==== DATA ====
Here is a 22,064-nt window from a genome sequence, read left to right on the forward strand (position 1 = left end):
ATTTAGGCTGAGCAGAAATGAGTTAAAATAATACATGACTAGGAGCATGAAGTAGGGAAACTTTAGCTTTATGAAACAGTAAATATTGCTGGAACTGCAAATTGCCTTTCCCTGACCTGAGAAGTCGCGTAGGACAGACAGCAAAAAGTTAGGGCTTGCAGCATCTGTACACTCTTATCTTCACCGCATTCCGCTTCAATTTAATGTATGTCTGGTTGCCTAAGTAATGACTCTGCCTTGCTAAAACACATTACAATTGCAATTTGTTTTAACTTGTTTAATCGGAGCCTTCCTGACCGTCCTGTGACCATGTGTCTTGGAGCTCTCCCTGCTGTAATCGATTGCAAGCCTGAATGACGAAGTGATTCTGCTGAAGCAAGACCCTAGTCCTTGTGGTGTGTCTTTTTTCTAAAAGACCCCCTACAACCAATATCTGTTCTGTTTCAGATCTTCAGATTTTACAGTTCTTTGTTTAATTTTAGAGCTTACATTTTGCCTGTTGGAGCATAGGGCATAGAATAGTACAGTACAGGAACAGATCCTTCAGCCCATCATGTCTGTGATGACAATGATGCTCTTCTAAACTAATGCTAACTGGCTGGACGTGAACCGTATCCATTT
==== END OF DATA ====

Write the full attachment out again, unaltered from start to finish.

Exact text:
Here is a 22,064-nt window from a genome sequence, read left to right on the forward strand (position 1 = left end):
ATTTAGGCTGAGCAGAAATGAGTTAAAATAATACATGACTAGGAGCATGAAGTAGGGAAACTTTAGCTTTATGAAACAGTAAATATTGCTGGAACTGCAAATTGCCTTTCCCTGACCTGAGAAGTCGCGTAGGACAGACAGCAAAAAGTTAGGGCTTGCAGCATCTGTACACTCTTATCTTCACCGCATTCCGCTTCAATTTAATGTATGTCTGGTTGCCTAAGTAATGACTCTGCCTTGCTAAAACACATTACAATTGCAATTTGTTTTAACTTGTTTAATCGGAGCCTTCCTGACCGTCCTGTGACCATGTGTCTTGGAGCTCTCCCTGCTGTAATCGATTGCAAGCCTGAATGACGAAGTGATTCTGCTGAAGCAAGACCCTAGTCCTTGTGGTGTGTCTTTTTTCTAAAAGACCCCCTACAACCAATATCTGTTCTGTTTCAGATCTTCAGATTTTACAGTTCTTTGTTTAATTTTAGAGCTTACATTTTGCCTGTTGGAGCATAGGGCATAGAATAGTACAGTACAGGAACAGATCCTTCAGCCCATCATGTCTGTGATGACAATGATGCTCTTCTAAACTAATGCTAACTGGCTGGACGTGAACCGTATCCATTT